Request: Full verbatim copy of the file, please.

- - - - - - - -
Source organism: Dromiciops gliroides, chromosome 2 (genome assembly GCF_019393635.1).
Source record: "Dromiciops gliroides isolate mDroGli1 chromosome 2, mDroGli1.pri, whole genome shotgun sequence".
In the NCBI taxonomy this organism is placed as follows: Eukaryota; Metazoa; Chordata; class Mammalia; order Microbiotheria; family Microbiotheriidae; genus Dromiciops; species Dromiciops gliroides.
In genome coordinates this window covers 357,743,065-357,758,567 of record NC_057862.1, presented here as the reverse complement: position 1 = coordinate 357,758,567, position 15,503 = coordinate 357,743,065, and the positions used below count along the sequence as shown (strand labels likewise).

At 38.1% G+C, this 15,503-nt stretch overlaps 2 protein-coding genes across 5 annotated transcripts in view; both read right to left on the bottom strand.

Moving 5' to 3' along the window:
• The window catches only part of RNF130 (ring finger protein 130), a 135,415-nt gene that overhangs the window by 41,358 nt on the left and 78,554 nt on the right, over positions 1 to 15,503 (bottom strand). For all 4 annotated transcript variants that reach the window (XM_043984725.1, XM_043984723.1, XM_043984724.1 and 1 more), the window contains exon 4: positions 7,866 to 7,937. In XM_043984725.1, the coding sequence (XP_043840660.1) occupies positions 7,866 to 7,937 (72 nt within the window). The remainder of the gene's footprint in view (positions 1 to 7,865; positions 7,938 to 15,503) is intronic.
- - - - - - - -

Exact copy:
Source organism: Dromiciops gliroides, chromosome 2 (genome assembly GCF_019393635.1).
Source record: "Dromiciops gliroides isolate mDroGli1 chromosome 2, mDroGli1.pri, whole genome shotgun sequence".
In the NCBI taxonomy this organism is placed as follows: Eukaryota; Metazoa; Chordata; class Mammalia; order Microbiotheria; family Microbiotheriidae; genus Dromiciops; species Dromiciops gliroides.
In genome coordinates this window covers 357,743,065-357,758,567 of record NC_057862.1, presented here as the reverse complement: position 1 = coordinate 357,758,567, position 15,503 = coordinate 357,743,065, and the positions used below count along the sequence as shown (strand labels likewise).

At 38.1% G+C, this 15,503-nt stretch overlaps 2 protein-coding genes across 5 annotated transcripts in view; both read right to left on the bottom strand.

Moving 5' to 3' along the window:
• The window catches only part of RNF130 (ring finger protein 130), a 135,415-nt gene that overhangs the window by 41,358 nt on the left and 78,554 nt on the right, over positions 1 to 15,503 (bottom strand). For all 4 annotated transcript variants that reach the window (XM_043984725.1, XM_043984723.1, XM_043984724.1 and 1 more), the window contains exon 4: positions 7,866 to 7,937. In XM_043984725.1, the coding sequence (XP_043840660.1) occupies positions 7,866 to 7,937 (72 nt within the window). The remainder of the gene's footprint in view (positions 1 to 7,865; positions 7,938 to 15,503) is intronic.